True Memoirs of an International Assassin (2016): A Cracking Film (Review)


Kevin James and Zulay Henao

True Memoirs of an International Assassin feels just a tad like Romancing the Stone, without Joan Wilder and the romance. Both films take place mainly in South America and involve an author who uses research to come out on top.

Another thing that this film has in common with the 1984 movie is that it is a cracking film with the perfect mix of action and comedy. The biggest  difference between the two movies, emphasis on the “big,” is comic actor Kevin James.

James stars  as Sam Larson, a man who has written his first book all about an assassin named Mason Carver. With a little help from his  pool room buddy, Amos (Ron Rifkin) Sam gives the hero of his book the nickname of a real assassin, The Ghost.  

Unfortunately Sam’s new publisher adds “True” to his book title “Memoirs of  an International Assassin,” which puts his first novel into the nonfiction category.  Larson’s life changes literally overnight after a disastrous  live interview with Katie Couric.

Amos is upset with Sam for using his story about The Ghost and he feels betrayed. Book sales, however, are going through the roof.  Sam is abducted from his apartment and taken to Venezuela, where El Toro (Andy Garcia) asks him to kill the president of country.

When Sam takes on the mantle of The Ghost, he is hired by no less than three men to kill someone. As he gets in deeper and deeper a female DEA agent; Rosa Bolivar (Zulay Henao) steps in to help him out.  

Before the film ends, Sam  learns just what he is really capable of and takes his old friend’s advice on making his own story.

This straight to stream movie has a load of familiar faces. Andrew Howard, who puts a brilliant comic twist to his villainous drug smuggler, Kim Coates as the foreign president of the country and Maurice Compte as Juan, the man who shadows Sam’s every move. 

Rob Riggle and Leonard Earl Howze are the two CIA agents who are following Sam’s progress and Yul Vazquez is General Ruiz.  

True Memoirs of an International Assassin is fast paced comic fun. James is spot on as the writer who practices what his character does in the book.  Larson may be able to field strip a glock and  throw a dummy over his shoulder but he lacks the confidence and bravado to easily replicate these things in real life.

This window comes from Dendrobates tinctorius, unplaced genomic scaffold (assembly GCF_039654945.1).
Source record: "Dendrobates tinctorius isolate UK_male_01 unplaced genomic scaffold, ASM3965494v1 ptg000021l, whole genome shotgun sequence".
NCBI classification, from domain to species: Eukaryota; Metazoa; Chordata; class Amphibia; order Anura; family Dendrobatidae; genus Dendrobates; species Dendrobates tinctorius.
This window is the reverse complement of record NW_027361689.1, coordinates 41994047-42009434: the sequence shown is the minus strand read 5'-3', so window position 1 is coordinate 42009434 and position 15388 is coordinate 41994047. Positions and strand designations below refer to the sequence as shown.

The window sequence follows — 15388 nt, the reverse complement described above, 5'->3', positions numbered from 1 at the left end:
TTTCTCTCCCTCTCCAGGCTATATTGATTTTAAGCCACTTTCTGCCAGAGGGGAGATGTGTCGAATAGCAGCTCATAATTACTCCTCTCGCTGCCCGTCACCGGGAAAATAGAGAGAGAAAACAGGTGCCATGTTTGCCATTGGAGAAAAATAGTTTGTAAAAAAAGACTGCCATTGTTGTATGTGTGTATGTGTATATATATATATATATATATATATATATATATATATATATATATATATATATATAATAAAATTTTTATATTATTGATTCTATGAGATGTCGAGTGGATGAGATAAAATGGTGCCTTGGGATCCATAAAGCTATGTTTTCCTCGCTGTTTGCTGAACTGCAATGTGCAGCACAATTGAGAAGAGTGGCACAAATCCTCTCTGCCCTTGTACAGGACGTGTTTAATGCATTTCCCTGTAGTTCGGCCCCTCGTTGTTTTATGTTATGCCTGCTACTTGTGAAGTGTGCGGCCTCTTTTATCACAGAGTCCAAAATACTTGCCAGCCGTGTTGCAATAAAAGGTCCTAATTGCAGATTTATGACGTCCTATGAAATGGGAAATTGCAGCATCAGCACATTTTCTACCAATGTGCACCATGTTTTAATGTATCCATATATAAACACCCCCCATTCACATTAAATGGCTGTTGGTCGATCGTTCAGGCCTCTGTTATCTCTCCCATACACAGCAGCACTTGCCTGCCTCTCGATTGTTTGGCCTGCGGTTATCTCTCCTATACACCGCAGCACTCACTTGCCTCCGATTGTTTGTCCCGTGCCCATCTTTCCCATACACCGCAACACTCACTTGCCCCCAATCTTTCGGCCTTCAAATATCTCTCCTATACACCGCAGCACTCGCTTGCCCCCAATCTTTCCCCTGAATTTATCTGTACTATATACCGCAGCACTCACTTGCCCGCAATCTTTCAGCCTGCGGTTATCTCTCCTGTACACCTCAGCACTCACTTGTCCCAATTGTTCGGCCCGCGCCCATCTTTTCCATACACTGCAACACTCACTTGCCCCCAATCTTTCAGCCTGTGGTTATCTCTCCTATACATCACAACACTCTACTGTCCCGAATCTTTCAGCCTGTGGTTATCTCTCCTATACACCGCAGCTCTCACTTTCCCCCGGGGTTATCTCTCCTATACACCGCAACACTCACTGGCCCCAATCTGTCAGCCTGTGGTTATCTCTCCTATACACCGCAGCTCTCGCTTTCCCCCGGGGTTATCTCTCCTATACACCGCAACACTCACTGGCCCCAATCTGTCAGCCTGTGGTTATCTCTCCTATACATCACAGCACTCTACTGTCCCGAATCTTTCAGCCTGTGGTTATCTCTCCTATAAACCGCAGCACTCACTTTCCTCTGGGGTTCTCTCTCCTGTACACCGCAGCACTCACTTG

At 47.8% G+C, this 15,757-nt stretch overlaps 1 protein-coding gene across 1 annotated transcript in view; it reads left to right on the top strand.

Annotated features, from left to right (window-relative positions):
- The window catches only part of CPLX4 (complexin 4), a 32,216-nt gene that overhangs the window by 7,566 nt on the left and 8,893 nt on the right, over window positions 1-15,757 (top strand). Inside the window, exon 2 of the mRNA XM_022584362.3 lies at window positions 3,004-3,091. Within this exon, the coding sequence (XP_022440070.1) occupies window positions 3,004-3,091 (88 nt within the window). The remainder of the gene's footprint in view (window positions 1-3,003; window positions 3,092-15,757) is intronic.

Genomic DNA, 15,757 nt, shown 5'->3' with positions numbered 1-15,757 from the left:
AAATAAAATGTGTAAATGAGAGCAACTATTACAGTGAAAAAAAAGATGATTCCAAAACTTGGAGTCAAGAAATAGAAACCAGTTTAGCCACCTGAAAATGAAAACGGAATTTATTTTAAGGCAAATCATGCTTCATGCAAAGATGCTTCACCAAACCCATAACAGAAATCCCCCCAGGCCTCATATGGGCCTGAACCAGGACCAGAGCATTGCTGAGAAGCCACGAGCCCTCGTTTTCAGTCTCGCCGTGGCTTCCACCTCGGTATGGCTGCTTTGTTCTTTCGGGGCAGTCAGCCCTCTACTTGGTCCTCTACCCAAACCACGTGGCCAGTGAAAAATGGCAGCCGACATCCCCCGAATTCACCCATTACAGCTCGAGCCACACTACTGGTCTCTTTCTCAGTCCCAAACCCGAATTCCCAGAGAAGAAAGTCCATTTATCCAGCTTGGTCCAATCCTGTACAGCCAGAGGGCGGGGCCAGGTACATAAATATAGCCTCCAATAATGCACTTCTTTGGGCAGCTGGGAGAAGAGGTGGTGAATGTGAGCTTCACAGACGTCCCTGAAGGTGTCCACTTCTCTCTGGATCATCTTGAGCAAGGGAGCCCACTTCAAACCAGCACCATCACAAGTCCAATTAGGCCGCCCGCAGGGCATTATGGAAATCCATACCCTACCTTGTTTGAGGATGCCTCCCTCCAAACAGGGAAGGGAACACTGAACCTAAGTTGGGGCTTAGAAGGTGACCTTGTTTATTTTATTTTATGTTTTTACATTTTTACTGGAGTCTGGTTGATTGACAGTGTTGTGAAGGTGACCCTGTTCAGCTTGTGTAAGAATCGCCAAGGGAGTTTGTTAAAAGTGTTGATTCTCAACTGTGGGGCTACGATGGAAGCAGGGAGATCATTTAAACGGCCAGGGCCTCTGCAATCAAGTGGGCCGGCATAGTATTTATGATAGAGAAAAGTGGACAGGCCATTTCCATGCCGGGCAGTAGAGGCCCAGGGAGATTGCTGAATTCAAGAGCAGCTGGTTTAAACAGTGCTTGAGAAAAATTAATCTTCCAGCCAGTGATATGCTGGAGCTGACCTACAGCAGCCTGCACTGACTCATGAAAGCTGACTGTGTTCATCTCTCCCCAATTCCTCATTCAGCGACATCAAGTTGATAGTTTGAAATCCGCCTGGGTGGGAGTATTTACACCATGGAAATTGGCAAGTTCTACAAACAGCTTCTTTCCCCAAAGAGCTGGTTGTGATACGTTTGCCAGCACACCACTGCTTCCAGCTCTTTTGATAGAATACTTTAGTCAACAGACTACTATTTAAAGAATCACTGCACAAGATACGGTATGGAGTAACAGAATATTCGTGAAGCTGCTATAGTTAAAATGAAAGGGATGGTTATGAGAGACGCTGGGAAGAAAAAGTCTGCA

Zulay Henao, whose birthplace is, somewhat ironically, Medellin, Columbia where Pablo  Escobar became the richest drug lord in the world, convinces as the DEA agent who volunteers to help Sam survive his triple tasking.

Directed by Jeff Wadlow (Kick-Ass 2, Cry Wolf) from the screenplay penned by Jeff Morris  True Memoirs of an International Assassin isa film that reaches out and grabs the audience’s funny bone.  

With an estimated budget of $40 million,the film looks great. From the real looking sets to the brilliantly choreographed action sequences, the movie works on every level.

James kills it as the new author whose unscrupulous publisher manages put him on the best seller list while endangering his life.  We like his character and cheer Sam on as he makes this journey.

Coates, Garcia and Howard all hold their end up and the Riggle/Howze double-act is perfect.

True Memoirs of an International Assassin is a solid 4 star film. Almost everything about this movie is spot on. The only real let down is that it is all too easy to guess the “twist” at the end. However, despite this, the comedy and the action fire on all cylinders.

(The “You brought a knife to a gunfight” is hysterically funny even if it is spoiled a bit by being in the trailer.)

The film is a straight-to-stream effort that is on Netflix right now. Head on over and catch this cracking film. You will not regret it.

Author: Mike's Film Talk

Former Actor, Former Writer, Former Journalist, USAF Veteran, http://MikesFilmTalk.com Former Member Nevada Film Critics Society

One thought on “True Memoirs of an International Assassin (2016): A Cracking Film (Review)”

  1. One should underscore the consistent practice by the “coffee-shop-publisher” to legitimize yet shield her identity from casual writers looking for a publisher.

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